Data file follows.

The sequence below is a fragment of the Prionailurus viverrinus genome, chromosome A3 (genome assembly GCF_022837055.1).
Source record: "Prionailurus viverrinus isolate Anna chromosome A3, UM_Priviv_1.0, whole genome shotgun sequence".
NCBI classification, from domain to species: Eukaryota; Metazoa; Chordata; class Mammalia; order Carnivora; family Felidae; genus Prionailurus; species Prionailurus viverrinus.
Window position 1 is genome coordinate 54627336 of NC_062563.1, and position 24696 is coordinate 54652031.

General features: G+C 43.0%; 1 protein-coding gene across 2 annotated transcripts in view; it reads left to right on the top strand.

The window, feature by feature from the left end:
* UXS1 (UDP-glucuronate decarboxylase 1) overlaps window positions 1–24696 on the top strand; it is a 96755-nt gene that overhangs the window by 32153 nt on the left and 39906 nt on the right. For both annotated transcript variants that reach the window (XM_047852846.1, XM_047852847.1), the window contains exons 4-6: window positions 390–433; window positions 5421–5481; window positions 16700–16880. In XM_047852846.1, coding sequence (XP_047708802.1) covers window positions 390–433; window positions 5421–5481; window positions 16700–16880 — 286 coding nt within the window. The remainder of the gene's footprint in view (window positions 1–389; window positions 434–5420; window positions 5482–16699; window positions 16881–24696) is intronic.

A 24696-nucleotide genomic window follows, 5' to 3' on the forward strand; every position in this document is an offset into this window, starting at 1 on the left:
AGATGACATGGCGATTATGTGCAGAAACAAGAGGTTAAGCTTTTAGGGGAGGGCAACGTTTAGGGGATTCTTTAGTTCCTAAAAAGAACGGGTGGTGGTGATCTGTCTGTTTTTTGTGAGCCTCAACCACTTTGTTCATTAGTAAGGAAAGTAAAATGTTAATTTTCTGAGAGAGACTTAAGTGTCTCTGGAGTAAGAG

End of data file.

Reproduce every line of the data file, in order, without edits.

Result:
The sequence below is a fragment of the Prionailurus viverrinus genome, chromosome A3 (genome assembly GCF_022837055.1).
Source record: "Prionailurus viverrinus isolate Anna chromosome A3, UM_Priviv_1.0, whole genome shotgun sequence".
NCBI classification, from domain to species: Eukaryota; Metazoa; Chordata; class Mammalia; order Carnivora; family Felidae; genus Prionailurus; species Prionailurus viverrinus.
Window position 1 is genome coordinate 54627336 of NC_062563.1, and position 24696 is coordinate 54652031.

General features: G+C 43.0%; 1 protein-coding gene across 2 annotated transcripts in view; it reads left to right on the top strand.

The window, feature by feature from the left end:
* UXS1 (UDP-glucuronate decarboxylase 1) overlaps window positions 1–24696 on the top strand; it is a 96755-nt gene that overhangs the window by 32153 nt on the left and 39906 nt on the right. For both annotated transcript variants that reach the window (XM_047852846.1, XM_047852847.1), the window contains exons 4-6: window positions 390–433; window positions 5421–5481; window positions 16700–16880. In XM_047852846.1, coding sequence (XP_047708802.1) covers window positions 390–433; window positions 5421–5481; window positions 16700–16880 — 286 coding nt within the window. The remainder of the gene's footprint in view (window positions 1–389; window positions 434–5420; window positions 5482–16699; window positions 16881–24696) is intronic.

A 24696-nucleotide genomic window follows, 5' to 3' on the forward strand; every position in this document is an offset into this window, starting at 1 on the left:
AGATGACATGGCGATTATGTGCAGAAACAAGAGGTTAAGCTTTTAGGGGAGGGCAACGTTTAGGGGATTCTTTAGTTCCTAAAAAGAACGGGTGGTGGTGATCTGTCTGTTTTTTGTGAGCCTCAACCACTTTGTTCATTAGTAAGGAAAGTAAAATGTTAATTTTCTGAGAGAGACTTAAGTGTCTCTGGAGTAAGAG